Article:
Rule: Cut grapes and hot dogs in half
Keep slicing these choking hazards until your child is 4, the AAP recommends. That's the age when most kids can chew with a "grinding motion" -- and also when their airways are large enough to accommodate an accidentally swallowed grape, hot-dog chunk, or piece of popcorn. "But if your older child doesn't chew well, continue cutting!" says Dr. Brown.
Rule: Use bed rails
You can take them down when your child stays in one position for most of the night -- usually around age 3 or 4. Place something soft alongside the bed for the first few weeks. "Definitely take the rails down if your child starts climbing over them, because he'll be more likely to hurt himself that way than if he falls out of bed without the rails," says Karen DeBord, MD, associate professor of child development at North Carolina State University, in Raleigh.
Rule: Use covers on all outlets
If your child can explain why poking something into an outlet could hurt him, it's probably okay to remove the covers. But since they aren't much of an inconvenience, there's no rush -- especially if he loves to experiment. Even some 7-year-olds can't resist an open outlet.
Rule: Don't let your child play with marbles, coins, or other small objects
To be safe, pediatricians recommend, you should keep these choking hazards out of reach until your child is 4 or 5, when his windpipe is larger. If he is over 3 and no longer puts nonfood objects in his mouth, you can let him play with small toys before then -- but you must supervise him carefully and store them where he can't reach them, says Dr. Brown. Be sure to follow the age recommendations on toy packages.
Rule: Put gates at the top and bottom of stairs
There's no consensus about this. Some doctors say you can remove the gates once your child can go up and down stairs without holding on, which usually happens at age 3 or 4. Others say it doesn't hurt to keep gates up longer, particularly at night in case your child sleepwalks -- as long he isn't trying to climb over them.
Rule: Avoid the big swings at the playground
Most doctors say it's best to let your child move from bucket swings to the flat-seat types when she's 5 and her feet are more likely to reach the ground. But she'll probably beg to switch before then. Adult supervision is key to avoiding falls: If you can trust her to hold on tight, you can push her in a big swing when she's 3 or 4. Also make sure the swings are on a soft surface, and that your child knows to wait until the swing has come to a complete stop before getting off.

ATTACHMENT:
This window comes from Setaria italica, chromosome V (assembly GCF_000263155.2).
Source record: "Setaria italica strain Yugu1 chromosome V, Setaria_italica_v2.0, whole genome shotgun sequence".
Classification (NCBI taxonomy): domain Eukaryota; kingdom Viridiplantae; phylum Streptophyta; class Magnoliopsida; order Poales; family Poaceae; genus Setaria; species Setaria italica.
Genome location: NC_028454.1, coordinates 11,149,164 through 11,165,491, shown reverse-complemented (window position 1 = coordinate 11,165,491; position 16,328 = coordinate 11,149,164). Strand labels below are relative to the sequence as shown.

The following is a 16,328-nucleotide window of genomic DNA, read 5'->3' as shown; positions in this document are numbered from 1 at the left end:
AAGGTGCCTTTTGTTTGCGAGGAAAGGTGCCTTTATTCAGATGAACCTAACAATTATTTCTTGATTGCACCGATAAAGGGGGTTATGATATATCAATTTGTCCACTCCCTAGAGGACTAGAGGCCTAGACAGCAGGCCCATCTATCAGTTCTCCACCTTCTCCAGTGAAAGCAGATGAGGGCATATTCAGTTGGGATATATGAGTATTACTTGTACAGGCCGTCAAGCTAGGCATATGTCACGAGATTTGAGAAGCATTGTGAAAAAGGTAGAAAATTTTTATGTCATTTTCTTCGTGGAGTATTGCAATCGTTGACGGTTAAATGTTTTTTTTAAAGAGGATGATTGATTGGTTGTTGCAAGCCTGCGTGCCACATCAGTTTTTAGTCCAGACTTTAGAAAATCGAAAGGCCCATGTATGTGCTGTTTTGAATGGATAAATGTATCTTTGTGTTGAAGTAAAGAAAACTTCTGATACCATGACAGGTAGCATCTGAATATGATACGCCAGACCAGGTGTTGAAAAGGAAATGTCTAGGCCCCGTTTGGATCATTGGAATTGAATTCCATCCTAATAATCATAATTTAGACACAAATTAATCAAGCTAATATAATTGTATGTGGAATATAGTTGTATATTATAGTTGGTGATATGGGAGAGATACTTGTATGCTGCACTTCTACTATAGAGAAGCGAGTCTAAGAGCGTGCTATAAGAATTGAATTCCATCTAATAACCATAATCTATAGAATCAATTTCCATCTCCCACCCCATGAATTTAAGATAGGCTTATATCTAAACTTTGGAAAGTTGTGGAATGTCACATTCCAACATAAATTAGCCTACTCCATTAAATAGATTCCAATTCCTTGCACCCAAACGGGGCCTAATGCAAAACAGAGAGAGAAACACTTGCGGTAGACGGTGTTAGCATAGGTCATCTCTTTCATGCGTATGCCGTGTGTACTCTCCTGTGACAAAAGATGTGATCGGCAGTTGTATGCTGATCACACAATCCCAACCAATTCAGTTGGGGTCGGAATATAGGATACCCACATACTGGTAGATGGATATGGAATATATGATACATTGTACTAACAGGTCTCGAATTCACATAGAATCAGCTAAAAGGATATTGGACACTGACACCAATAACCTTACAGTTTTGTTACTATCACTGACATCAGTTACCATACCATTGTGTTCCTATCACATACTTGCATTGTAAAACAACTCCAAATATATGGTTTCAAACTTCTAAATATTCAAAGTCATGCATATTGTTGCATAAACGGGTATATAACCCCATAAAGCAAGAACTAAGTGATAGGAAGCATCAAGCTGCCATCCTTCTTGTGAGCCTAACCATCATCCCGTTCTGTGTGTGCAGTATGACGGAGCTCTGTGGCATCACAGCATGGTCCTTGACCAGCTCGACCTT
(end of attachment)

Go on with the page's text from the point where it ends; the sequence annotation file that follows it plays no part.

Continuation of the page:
Rule: Use fluoride-free toothpaste
Because ingesting too much fluoride can cause permanent white spots on your child's teeth called fluorosis, some doctors say it's safest not to use any regular toothpaste until she can spit -- a skill typically mastered at age 3 or 4. But the American Academy of Pediatric Dentistry and the Centers for Disease Control and Prevention recommend that children use a small amount of fluoride toothpaste (no more than the size of a pea) starting at age 2 to prevent cavities -- especially if your local tap water isn't fluoridated. Talk to your dentist and doctor about what's best.
Rule: Supervise bathtime
Never leave your child alone in the tub until he's 5, and then only leave him briefly until he's at least 7. Although drowning can happen at any age, most children who drown in tubs are under age 5, according to the Consumer Products Safety Commission. If your child has learned how to swim, you can feel more confident leaving him alone. Nevertheless, you should never be far away. As your child gets older and wants more privacy, insist that he keep the bathroom door unlocked, says Dr. DeBord.
Copyright © 2007. Used with permission from the October 2007 issue of Parents magazine.
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